What We’re Reading

Preeti Aroon “An Earthquake That Shifted the World Around Us,” by Faiza Saleh Ambah in the Washington Post. The Saudi hip-hop group Dark2Men had never rapped in public before, due to their country’s social restrictions, until the recent MTV Arabia competition in Dubai. Check out this video of them rapping. As an FP article put ...

Preeti Aroon

An Earthquake That Shifted the World Around Us,” by Faiza Saleh Ambah in the Washington Post. The Saudi hip-hop group Dark2Men had never rapped in public before, due to their country’s social restrictions, until the recent MTV Arabia competition in Dubai. Check out this video of them rapping. As an FP article put it last year, it’s a hip-hop world.

Mike Boyer

Preeti Aroon

An Earthquake That Shifted the World Around Us,” by Faiza Saleh Ambah in the Washington Post. The Saudi hip-hop group Dark2Men had never rapped in public before, due to their country’s social restrictions, until the recent MTV Arabia competition in Dubai. Check out this video of them rapping. As an FP article put it last year, it’s a hip-hop world.

Mike Boyer

"The Patton of Counterinsurgency," by Fredrick and Kimberly Kagan in The Weekly Standard. Gen. David Petraeus may have been the brains behind the successes of the "surge," but the task of turning theory into reality was largely left to Lt. Gen. Raymond Odierno. Petraeus may be the headlines, but Odierno will "be remembered in military history as the man who redefined the operational art of counterinsurgency."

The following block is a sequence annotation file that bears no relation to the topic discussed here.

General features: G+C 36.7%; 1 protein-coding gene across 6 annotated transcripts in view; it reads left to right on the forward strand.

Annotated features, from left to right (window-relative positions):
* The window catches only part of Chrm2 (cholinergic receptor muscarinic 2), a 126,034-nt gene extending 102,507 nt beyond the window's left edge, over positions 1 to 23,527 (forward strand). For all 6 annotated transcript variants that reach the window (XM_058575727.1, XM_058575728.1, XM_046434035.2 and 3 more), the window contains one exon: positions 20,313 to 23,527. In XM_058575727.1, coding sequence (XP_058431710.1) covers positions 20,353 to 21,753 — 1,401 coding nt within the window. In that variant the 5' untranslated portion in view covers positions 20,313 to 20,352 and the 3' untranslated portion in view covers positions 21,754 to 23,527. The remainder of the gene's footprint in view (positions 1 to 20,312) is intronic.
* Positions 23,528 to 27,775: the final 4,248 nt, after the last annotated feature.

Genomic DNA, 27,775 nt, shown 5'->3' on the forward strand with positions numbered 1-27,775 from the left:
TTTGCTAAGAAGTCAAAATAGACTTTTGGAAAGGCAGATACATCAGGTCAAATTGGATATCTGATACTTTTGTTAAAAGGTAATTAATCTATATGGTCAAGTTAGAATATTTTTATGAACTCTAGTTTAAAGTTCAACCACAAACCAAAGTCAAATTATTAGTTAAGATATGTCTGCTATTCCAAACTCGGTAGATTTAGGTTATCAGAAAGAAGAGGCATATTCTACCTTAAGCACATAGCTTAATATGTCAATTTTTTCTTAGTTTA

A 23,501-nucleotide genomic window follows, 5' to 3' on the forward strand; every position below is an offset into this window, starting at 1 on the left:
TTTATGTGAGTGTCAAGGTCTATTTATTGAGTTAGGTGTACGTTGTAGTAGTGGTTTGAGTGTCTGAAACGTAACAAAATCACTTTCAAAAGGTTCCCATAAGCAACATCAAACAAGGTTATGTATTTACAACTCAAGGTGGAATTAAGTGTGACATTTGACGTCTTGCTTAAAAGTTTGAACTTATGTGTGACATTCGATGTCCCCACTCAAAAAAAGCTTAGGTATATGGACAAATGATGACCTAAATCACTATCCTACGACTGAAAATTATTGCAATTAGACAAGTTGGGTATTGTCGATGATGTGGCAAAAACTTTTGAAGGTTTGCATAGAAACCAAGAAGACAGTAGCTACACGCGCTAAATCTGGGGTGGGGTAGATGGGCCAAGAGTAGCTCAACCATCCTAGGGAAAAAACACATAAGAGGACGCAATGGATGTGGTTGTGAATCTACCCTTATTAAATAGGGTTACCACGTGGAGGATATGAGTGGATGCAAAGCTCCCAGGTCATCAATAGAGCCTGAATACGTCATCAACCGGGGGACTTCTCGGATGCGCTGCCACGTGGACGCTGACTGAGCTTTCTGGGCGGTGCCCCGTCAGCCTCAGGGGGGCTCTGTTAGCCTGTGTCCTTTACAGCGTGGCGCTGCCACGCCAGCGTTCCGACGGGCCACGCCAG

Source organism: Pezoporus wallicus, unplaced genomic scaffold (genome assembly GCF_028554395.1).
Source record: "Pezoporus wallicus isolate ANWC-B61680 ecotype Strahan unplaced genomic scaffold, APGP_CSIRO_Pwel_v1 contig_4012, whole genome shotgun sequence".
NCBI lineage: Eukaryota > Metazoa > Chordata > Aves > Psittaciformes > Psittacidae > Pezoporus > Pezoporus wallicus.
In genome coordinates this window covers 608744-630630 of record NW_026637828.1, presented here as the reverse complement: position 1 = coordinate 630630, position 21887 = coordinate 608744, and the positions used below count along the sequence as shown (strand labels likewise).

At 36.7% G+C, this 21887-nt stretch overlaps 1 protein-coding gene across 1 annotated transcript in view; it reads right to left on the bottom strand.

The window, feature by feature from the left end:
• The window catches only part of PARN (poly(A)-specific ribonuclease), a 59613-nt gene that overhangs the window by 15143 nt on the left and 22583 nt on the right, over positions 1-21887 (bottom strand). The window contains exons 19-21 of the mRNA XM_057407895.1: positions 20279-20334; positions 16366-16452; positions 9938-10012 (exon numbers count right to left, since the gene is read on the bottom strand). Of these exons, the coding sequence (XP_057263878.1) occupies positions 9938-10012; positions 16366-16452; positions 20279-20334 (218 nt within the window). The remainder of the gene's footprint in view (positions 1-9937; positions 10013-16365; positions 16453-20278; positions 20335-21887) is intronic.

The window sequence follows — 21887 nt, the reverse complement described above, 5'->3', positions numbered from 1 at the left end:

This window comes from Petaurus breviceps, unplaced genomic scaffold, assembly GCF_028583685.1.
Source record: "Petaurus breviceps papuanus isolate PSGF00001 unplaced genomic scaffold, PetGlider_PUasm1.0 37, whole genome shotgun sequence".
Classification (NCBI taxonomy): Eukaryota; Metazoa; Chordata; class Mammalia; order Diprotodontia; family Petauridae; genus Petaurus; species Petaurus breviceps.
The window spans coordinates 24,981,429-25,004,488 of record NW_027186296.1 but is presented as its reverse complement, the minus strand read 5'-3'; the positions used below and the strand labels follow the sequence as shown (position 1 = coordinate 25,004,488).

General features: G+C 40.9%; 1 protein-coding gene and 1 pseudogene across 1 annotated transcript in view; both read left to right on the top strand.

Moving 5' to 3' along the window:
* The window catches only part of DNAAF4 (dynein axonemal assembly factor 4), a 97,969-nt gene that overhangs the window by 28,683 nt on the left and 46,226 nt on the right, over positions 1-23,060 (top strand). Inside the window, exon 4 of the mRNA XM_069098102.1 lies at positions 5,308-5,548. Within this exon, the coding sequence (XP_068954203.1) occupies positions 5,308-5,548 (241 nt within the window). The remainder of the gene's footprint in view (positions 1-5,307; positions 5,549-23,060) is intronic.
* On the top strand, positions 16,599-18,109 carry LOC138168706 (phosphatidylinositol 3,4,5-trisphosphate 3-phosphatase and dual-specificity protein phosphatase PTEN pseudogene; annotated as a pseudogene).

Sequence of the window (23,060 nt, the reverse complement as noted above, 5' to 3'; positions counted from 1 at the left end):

Blake Hounshell

"What Microloans Miss," by the incomparable James Surowiecki in the latest New Yorker. What the developing world truly needs most is investors willing to take risks, not more small-scale lenders.

Joshua Keating

"How a tiny West African country became the world’s first narco state," by Ed Vuilliamy in The Observer. This article is a truly depressing profile of Guinea-Bissau, a failed state with no prisons and almost no police that is now completely dominated by the Colombian drug traffickers, who use it as a transfer point to ship cocaine into Europe. The value of the drug trade now exceeds the national income and dozens of gaudy mansions are being built in the world’s fifth-poorest country. Worst of all, crack-cocaine addiction is spreading among the country’s own citizens, who are often paid in kind for helping the traffickers.

Prerna Mankad

"Riots, Terrorism, etc" in the London Review of Books. LRB contributing editor John Lancaster brings into sharp relief the problems with British journalism today through his favorable review of Flat Earth News by Nick Davies. From sloppy fact checking (or none at all) to ubiquitous PR-generated stories, Davies — and Lancaster — fears that the illness of British media is terminal.

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